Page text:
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AIBU

To think too much is expected of teachers these days

(183 Posts)
trisher Mon 26-Apr-21 10:22:05

Teachers now are expected to be knowledgeable about special needs, recognise and help with mental health problems, teach about sex and consent, provide counselling and fulfill heaps of other little requirements when they pop up. Wouldn't schools function far better if properly qualified non-teaching staff were available to deal with these problems and teachers were left to teach?

EllanVannin Mon 26-Apr-21 10:47:07

There was none of this in the 40's/ 50's what's happened, what's gone wrong with the world ?
In the " leaner " years I had a brilliant education in both primary and secondary school which I'm sure many others will vouch for and the majority left school with jobs to go to.

Lucca Mon 26-Apr-21 10:47:31

Yes yes and yes. As long as the non teaching people are properly trained and spend time in classrooms to see how teachers interact with students and the difficulties they face .

Sarnia Mon 26-Apr-21 11:27:01

Not to mention toilet training and knowing how to use a knife and fork.

trisher Mon 26-Apr-21 12:14:55

EllanVannin

There was none of this in the 40's/ 50's what's happened, what's gone wrong with the world ?
In the " leaner " years I had a brilliant education in both primary and secondary school which I'm sure many others will vouch for and the majority left school with jobs to go to.

In the40s &50s if you had a problem child you shipped them off elsewhere. Special needs schools for children who were different. Grammar schools sent children to secondary moderns, sec mods sent children to special or approved schools(if they were really bad). Now I am 100% for inclusion, the problem is it's been done on the cheap and instead of the expertise and services found in special schools being moved into mainstream they've just disappeared.

eazybee Mon 26-Apr-21 12:18:26

The lack of Special schools and units has contributed to many more classroom problems; mainstream schools are not suitable for the needs of all pupils.

Hithere Mon 26-Apr-21 12:20:26

Part of the challenge of teaching is recognizing the strengths and weaknesses of the students so they learn better.
The bond between student and teacher should facilitate identifying red flags.

The items in the original post are reasonable.
Now, if a child has a condition that the teacher recognizes and she/he is not trained to deal with, different arrangements are needed.

Bodily autonomy should the the rule everywhere, not just at home.
Sex education is just biology class, not all kids get this info at home, or the proper one.

Galaxy Mon 26-Apr-21 12:21:23

The situation for children with special needs in previous times was awful. The idea that there was some Golden age of education is not true. My children received a much better education than I did, and certainly much broader in terms of experiences.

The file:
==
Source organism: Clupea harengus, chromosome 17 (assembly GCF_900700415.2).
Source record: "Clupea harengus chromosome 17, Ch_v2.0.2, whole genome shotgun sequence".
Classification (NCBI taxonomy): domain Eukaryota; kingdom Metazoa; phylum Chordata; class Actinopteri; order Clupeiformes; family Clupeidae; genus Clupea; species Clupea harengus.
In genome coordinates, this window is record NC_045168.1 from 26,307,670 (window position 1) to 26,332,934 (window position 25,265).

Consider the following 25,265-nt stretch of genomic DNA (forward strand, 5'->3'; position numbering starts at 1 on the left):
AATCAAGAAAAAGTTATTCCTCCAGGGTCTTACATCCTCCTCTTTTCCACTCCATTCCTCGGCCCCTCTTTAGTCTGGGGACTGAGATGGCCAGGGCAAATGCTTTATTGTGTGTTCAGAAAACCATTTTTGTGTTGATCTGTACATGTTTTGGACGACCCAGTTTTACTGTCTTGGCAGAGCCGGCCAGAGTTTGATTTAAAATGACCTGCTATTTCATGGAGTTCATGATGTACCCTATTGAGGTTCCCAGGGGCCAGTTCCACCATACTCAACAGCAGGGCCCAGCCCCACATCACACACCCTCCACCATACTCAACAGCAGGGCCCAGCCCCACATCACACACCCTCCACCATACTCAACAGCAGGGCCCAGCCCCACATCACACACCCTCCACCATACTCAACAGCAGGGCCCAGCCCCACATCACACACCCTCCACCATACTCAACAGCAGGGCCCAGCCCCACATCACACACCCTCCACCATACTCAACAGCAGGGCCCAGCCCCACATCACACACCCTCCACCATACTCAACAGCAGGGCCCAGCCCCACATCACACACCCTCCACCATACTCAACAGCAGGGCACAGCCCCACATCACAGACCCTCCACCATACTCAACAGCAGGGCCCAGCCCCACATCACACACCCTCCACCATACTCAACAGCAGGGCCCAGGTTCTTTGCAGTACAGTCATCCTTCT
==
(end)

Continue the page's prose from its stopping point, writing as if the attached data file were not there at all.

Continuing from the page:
midgey Mon 26-Apr-21 12:24:02

Part of the problem is that the curriculum is so rigid and Academies are out to make money. Tories have a great deal to answer for.....especially Mr Gove!

nanna8 Mon 26-Apr-21 12:52:06

Yes. Teachers are expected to be social workers, policemen and then teachers. They don’t get paid enough for what they have to do these days. Then there’s the parents...

Doodledog Mon 26-Apr-21 13:04:45

EllanVannin

There was none of this in the 40's/ 50's what's happened, what's gone wrong with the world ?
In the " leaner " years I had a brilliant education in both primary and secondary school which I'm sure many others will vouch for and the majority left school with jobs to go to.

What constitutes a 'brilliant' education?

I think that the attitude that education is (or should be) simply about fitting people for jobs is Gradgrindian and denies the majority a chance to appreciate life outside of work with an understanding of culture. Schools should not be machines churning out factory fodder or universities creators of a managerial class.

With regard to the OP, yes, I think that unless teachers are expected to have superpowers (in which case pay them super wages) they should be employed to teach, and social workers, psychologists, counsellors and so on should be the ones to fulfil these roles. The welfare state should ensure that children go to school fed, rested and able to learn, so that teachers can get on with what they are trained to do.

Unfortunately, there is so little provision of services for mental health issues, special needs of various types and such patchy help to alleviate poverty that too many children fall through the gaps unless teachers catch them.

MerylStreep Mon 26-Apr-21 13:07:46

Ah, the wonderful world of 50s education. My teacher hit me round the head so hard that my glasses went flying. Why, because I just couldn’t grasp maths.
That teacher went to prison ( later) for assault on a child.

Looking back I can see now all the children that were ‘on the spectrum’ Violence was used on these children.

Loislovesstewie Mon 26-Apr-21 13:12:15

As I said on a different post I am a retired homelessness officer. When I was working I undertook many duties that were not part of my job description, if you like I could provide a list. I think you will find that, contrary to what the press would have you believe, many local government workers do far more than what they should only do as part of the job description. The same applies to teachers who, I know, will go 'above and beyond'. We thought it was just common decency.